3 Clinical need and practice
3.1 The intraoperative molecular tests (RD‑100i OSNA system and Metasin test) are used during breast cancer surgery to detect the presence of 1 or 2 biological markers that are associated with metastatic spread in sentinel lymph node samples. The intention is that the test results are available during surgery and may be used to determine if other axillary lymph nodes should be removed at the same time as the initial tumour. This could avoid the need for a second operation and allow subsequent treatments such as chemotherapy to begin earlier.
3.2 The aim of this evaluation is to determine the clinical and cost effectiveness of using the RD‑100i OSNA system and the Metasin test to detect metastases in the sentinel lymph nodes of patients having breast cancer surgery.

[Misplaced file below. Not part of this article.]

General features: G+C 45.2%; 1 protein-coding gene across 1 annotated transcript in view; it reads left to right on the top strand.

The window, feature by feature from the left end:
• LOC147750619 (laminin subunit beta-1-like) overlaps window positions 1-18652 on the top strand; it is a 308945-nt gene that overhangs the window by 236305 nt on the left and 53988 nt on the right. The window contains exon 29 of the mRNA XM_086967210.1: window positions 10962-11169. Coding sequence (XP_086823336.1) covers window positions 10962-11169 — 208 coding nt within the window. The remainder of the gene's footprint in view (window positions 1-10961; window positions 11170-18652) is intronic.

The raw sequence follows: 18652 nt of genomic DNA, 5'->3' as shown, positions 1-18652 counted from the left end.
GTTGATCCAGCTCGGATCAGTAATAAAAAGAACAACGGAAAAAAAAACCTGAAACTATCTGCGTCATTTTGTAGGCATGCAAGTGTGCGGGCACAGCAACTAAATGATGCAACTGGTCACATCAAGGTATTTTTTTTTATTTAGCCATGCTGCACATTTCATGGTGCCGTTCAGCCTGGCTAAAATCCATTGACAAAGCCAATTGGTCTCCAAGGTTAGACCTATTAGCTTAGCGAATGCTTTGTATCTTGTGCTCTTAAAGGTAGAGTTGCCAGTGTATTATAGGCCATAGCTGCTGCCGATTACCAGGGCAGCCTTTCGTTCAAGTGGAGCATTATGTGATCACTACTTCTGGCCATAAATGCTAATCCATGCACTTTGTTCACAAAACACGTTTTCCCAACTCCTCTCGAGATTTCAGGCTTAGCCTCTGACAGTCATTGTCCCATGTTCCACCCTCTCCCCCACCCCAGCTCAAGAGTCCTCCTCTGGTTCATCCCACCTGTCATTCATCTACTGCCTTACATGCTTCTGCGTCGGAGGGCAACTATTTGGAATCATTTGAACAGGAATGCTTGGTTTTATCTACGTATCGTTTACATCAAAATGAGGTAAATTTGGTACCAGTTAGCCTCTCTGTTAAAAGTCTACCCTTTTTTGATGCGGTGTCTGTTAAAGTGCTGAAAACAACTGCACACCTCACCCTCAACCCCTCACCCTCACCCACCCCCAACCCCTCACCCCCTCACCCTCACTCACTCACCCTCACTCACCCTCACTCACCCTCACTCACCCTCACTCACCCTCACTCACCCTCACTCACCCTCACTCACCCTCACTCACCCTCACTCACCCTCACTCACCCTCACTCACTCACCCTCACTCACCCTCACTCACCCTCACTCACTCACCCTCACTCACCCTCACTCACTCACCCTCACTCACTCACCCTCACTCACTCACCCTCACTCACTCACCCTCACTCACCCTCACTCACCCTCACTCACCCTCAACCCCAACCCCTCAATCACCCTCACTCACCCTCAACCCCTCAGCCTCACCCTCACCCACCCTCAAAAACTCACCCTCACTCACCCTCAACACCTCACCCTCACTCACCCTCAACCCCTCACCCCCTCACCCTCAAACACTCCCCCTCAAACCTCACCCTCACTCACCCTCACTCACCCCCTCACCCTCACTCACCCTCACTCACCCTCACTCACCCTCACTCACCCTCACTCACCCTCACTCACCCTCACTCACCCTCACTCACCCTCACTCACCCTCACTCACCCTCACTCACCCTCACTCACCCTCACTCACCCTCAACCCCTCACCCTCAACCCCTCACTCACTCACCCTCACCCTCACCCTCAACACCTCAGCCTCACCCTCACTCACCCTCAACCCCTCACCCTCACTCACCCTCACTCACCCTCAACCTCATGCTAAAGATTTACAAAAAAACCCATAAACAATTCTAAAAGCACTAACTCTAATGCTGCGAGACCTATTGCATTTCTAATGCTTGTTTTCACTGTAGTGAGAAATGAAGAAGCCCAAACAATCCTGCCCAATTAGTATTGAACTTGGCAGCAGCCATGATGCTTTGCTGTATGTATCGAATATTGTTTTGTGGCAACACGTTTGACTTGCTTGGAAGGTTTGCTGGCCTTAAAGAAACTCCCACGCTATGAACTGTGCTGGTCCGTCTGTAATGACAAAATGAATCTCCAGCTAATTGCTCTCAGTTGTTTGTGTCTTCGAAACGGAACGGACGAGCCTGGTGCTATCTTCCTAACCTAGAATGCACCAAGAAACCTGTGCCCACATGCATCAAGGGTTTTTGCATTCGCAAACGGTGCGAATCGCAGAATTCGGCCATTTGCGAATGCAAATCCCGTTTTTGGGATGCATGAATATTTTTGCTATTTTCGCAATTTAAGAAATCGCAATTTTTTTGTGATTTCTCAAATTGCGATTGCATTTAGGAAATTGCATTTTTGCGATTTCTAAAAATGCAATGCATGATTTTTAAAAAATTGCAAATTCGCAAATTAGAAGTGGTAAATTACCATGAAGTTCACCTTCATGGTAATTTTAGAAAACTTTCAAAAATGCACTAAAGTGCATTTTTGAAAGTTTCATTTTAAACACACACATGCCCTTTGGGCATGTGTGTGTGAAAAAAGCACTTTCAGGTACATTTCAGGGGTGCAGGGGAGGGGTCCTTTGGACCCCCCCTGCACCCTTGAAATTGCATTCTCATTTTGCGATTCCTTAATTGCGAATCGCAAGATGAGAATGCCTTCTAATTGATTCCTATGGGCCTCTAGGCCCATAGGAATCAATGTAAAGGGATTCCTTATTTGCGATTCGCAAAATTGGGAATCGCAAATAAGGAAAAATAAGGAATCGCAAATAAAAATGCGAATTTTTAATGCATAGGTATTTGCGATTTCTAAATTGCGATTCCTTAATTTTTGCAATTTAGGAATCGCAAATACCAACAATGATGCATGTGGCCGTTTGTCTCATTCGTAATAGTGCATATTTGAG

3.3 Breast cancer is one of the most common cancers in women in England and Wales; there are about 46,000 new cases diagnosed and 10,900 deaths recorded each year. Around 1 in 9 women develop breast cancer at some stage in their life. Most breast cancers develop in women over 50 years, but they can also occur in younger women and, in rare cases, in men. There are around 260 cases of breast cancer diagnosed and 68 deaths recorded in men in England and Wales each year. Around 11,000 women with newly diagnosed breast cancer need additional surgery to manage the spread of breast cancer to the lymph nodes every year. In a few people, the tumour has spread significantly within the breast or to other organs of the body at initial diagnosis. Also, some people who have been treated with curative intent subsequently develop either a local recurrence or metastases.